The coalition includes Lapid’s centrist Yesh Atid, which rose to power with promises of economic relief for Israel’s middle class; Livni’s Hatnuah, which is focused on reaching peace with the Palestinians; Jewish Home, a hard-line party linked to the West Bank settler movement; and Yisrael Beitenu, a nationalist party that seeks to redraw Israel’s borders to rid the country of many Arab citizens.

Netanyahu’s own Likud party is divided between more-centrist old timers and a young guard of hard-line ideologues.

The elections would come at a time of growing violence between Palestinians and Israelis and deepening despair over the prospects for peace. Israelis are also concerned about a rising cost of living and a sagging economy.

TIME

Morning Must Reads: December 3

Capitol
The early morning sun rises behind the US Capitol Building in Washington, DC. Mark Wilson—Getty Images

Woman Sues Bill Cosby Alleging Child Sexual Abuse

A southern California woman sued Bill Cosby on Tuesday, becoming the latest of more than a dozen women to allege sexual assault, claiming the comedian molested her around 1974 when she was 15 in a bedroom at the Playboy Mansion

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Israeli Leader Looks to Reboot

Prime Minister Benjamin Netanyahu’s move to sack two ministers and call for elections cemented his interest in establishing a right-wing government

Transgender Teen Awarded $75,000

A court in Maine awarded the family of a transgender teenager $75,000 in a lawsuit against a school district that forced the student to use a staff restroom rather than one for pupils. The district was told to let students use restrooms “consistent with their gender identity”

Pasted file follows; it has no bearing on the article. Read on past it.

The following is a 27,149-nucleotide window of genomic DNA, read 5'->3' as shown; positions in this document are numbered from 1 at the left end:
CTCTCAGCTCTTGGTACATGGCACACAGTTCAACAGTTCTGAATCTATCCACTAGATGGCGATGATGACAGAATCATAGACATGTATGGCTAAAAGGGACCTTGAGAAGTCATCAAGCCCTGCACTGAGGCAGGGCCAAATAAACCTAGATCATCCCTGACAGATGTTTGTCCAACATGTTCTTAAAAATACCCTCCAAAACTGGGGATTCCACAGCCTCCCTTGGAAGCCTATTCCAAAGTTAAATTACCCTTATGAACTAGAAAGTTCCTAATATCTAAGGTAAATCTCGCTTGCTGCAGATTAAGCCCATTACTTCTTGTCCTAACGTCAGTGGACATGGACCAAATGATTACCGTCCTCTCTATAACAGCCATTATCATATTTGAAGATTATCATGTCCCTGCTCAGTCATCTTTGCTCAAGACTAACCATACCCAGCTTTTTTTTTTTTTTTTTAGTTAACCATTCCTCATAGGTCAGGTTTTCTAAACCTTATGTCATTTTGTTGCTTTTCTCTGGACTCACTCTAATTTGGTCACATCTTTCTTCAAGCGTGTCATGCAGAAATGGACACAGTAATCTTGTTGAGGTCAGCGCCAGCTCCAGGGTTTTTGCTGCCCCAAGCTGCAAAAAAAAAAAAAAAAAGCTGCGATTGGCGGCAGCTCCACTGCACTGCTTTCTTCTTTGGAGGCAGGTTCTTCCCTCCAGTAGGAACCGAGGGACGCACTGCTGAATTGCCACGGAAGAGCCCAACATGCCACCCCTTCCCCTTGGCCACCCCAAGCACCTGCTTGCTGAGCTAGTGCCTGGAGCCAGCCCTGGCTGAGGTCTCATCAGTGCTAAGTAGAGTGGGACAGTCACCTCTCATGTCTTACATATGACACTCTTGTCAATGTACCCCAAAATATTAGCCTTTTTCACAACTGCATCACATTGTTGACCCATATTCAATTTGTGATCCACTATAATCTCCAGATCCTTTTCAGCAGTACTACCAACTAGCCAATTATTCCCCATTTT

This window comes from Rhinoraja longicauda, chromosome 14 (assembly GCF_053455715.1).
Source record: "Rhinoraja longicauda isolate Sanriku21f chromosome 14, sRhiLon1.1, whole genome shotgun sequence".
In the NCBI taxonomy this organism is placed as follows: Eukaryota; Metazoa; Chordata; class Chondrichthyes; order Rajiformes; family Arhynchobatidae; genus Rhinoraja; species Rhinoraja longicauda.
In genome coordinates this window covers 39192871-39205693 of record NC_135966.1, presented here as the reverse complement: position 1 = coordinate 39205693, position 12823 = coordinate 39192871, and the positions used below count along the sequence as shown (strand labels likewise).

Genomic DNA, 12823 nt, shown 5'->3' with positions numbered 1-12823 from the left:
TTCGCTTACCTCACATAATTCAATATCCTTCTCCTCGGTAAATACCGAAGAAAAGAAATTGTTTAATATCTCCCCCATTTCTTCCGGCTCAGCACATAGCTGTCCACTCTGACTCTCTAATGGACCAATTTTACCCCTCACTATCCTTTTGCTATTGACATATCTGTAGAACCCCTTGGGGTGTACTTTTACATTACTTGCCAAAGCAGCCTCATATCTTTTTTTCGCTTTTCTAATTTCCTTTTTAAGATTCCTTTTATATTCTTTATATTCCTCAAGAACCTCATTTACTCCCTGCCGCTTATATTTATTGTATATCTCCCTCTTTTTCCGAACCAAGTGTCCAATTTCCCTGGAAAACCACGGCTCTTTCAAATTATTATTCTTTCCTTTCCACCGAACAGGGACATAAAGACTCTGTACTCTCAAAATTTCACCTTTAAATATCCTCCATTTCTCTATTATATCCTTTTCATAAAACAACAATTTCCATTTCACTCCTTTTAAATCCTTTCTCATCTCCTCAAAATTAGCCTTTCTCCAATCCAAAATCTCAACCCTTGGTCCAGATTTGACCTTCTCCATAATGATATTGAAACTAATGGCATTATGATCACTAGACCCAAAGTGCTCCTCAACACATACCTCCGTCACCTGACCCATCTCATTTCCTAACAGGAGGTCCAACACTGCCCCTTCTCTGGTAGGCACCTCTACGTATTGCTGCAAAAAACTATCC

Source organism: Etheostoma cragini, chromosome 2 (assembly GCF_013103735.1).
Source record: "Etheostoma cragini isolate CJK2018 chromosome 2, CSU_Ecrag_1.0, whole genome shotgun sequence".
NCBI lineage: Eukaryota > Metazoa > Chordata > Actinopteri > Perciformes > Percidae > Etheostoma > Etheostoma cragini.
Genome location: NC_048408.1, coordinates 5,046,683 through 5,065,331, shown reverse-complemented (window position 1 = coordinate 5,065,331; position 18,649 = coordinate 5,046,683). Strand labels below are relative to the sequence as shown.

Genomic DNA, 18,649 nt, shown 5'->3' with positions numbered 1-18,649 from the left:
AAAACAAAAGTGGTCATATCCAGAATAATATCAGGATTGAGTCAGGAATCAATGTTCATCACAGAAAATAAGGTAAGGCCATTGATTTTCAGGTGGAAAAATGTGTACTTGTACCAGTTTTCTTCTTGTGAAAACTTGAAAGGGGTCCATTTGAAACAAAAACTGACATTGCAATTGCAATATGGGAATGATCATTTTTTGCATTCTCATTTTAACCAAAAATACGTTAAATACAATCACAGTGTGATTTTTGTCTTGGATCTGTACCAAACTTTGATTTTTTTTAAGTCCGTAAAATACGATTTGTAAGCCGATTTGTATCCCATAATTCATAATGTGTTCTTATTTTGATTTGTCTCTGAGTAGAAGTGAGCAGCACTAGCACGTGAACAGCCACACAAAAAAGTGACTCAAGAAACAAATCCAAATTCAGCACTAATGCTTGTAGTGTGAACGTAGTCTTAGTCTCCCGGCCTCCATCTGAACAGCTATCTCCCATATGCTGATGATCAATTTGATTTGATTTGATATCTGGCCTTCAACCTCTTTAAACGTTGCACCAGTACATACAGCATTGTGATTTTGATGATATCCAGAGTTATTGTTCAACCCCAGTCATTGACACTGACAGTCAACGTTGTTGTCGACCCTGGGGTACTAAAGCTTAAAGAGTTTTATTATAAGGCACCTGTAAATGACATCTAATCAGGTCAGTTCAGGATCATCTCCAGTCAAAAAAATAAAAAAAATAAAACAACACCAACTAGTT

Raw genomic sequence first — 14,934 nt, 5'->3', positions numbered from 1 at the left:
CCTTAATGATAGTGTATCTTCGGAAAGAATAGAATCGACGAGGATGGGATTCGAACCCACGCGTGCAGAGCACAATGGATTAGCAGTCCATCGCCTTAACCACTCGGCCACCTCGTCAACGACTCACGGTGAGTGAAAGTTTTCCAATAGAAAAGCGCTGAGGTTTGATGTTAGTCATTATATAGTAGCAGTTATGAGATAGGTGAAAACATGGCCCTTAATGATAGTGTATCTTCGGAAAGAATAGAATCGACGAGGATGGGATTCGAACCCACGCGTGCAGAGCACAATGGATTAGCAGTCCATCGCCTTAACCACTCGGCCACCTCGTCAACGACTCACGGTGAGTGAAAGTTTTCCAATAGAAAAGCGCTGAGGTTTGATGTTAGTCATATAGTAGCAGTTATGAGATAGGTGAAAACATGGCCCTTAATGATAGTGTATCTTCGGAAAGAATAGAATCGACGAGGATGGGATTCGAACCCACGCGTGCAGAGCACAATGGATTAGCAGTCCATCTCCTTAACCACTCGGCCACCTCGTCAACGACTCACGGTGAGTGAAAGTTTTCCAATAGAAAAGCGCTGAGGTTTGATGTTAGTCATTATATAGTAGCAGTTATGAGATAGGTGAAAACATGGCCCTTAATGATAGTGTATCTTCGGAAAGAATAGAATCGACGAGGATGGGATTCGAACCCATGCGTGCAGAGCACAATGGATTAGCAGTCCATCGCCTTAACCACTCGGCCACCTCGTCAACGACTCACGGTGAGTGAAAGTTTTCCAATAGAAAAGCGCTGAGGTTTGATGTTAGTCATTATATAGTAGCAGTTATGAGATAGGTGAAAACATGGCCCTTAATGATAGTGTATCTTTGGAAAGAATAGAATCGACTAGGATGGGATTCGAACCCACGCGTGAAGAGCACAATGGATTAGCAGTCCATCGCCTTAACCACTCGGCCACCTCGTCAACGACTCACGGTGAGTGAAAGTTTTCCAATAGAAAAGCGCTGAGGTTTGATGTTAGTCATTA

National Guard Pulls Back From Ferguson

Missouri Governor Jay Nixon announced a National Guard drawdown in Ferguson as protests continue to subside in the St. Louis suburb, roughly a week after boosting security following the announcement that a grand jury would not indict police officer Darren Wilson

China Tumbles in Annual Corruption Index

China fell 20 spots in this year’s corruption rankings, despite President Xi Jinping’s massive campaign to weed out graft that has disciplined more than 60,000 government officials. Denmark held onto first place as the country seen as least corrupt

Walking Dead Spinoff Casts First 2 Actors

The Walking Dead companion series has cast its first two victims, er, actors: British actor Frank Dillane and Alycia Debnam Care. The young actors will play the kids of one of the show’s main characters, a female guidance counselor who is not yet cast

Obama Renews Calls for $6 Billion Ebola Fund

U.S. President Barack Obama renewed his call for Congress to approve more than $6 billion in funding to help tackle the Ebola outbreak in West Africa. “If we want other countries to keep stepping up, we will have to continue to lead the way,” said Obama

Decision in Chokehold Case Imminent

A decision is expected soon on whether or not to indict New York City police officer Daniel Pantaleo over the death of Staten Island man Eric Garner. Garner died in July after being put into what appeared to be a banned chokehold by Pantaleo

Rolling Stones Sax Player Bobby Keys Dies at 70

Bobby Keys, the saxophone player who performed with the Rolling Stones on many of their biggest hits, along with other acts like The Who, Lynyrd Skynyrd and John Lennon, died on Dec. 2 at his home in Franklin, Tenn.

Texas to Kill Schizophrenic Man

Scott Panetti, who is scheduled to die on Wednesday, becoming the state’s 11th execution this year, has a long history of severe mental illness. In 1992, Panetti shaved his head, dressed himself in camo and fatally shot his in-laws in front of his wife and daughter

Bipartisan Push to Improve Military’s Handling of Sex Assault

The former chief prosecutor of the Air Force has thrown his weight behind Democratic Senator Kirsten Gillibrand’s second push to change how the military handles sexual-assault allegations. The bill needed only five more votes last time